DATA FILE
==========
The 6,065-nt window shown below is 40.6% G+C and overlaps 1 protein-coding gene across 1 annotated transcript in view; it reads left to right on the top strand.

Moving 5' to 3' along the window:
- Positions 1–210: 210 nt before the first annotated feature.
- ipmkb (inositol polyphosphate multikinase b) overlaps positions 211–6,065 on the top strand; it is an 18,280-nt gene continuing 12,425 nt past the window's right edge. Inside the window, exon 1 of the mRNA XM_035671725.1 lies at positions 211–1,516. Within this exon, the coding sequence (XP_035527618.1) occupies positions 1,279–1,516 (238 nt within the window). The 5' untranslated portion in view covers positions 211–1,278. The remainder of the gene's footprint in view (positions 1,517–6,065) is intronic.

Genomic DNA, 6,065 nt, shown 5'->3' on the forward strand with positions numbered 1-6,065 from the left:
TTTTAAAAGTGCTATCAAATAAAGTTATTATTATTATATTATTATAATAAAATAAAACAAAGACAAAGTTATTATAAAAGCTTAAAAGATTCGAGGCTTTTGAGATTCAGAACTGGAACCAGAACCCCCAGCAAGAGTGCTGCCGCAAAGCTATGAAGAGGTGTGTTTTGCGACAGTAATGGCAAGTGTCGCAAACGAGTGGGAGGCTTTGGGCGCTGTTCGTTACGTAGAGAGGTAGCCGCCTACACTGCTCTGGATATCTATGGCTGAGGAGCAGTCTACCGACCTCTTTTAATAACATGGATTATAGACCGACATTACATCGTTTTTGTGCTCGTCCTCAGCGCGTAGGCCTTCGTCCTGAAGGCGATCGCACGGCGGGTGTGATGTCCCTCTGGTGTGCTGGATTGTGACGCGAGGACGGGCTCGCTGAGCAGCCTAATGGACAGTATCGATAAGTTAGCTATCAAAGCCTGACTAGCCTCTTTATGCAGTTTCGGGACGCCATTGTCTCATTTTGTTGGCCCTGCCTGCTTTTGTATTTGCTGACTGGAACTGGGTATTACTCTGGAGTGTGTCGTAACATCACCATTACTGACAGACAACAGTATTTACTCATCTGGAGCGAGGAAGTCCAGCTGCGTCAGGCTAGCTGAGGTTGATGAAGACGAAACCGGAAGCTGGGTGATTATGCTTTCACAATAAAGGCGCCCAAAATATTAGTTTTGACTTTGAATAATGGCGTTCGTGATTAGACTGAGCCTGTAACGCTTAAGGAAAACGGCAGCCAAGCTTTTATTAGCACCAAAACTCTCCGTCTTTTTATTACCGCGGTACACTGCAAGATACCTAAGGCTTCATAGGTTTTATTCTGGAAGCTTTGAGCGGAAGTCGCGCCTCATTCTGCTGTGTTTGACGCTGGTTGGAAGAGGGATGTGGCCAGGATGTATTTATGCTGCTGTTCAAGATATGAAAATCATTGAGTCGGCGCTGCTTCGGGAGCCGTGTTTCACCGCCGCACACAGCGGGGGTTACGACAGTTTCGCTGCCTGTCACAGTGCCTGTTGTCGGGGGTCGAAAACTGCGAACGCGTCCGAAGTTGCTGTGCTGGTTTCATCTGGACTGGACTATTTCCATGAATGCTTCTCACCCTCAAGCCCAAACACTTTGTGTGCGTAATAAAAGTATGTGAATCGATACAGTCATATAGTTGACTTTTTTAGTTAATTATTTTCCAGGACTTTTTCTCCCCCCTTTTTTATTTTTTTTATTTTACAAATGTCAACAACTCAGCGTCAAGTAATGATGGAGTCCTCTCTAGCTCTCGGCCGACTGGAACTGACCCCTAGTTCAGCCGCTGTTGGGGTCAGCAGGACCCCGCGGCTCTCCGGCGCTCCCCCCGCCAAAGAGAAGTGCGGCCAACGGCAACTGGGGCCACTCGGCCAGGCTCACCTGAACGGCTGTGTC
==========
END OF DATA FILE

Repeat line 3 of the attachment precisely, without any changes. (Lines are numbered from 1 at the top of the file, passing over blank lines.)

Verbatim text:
- Positions 1–210: 210 nt before the first annotated feature.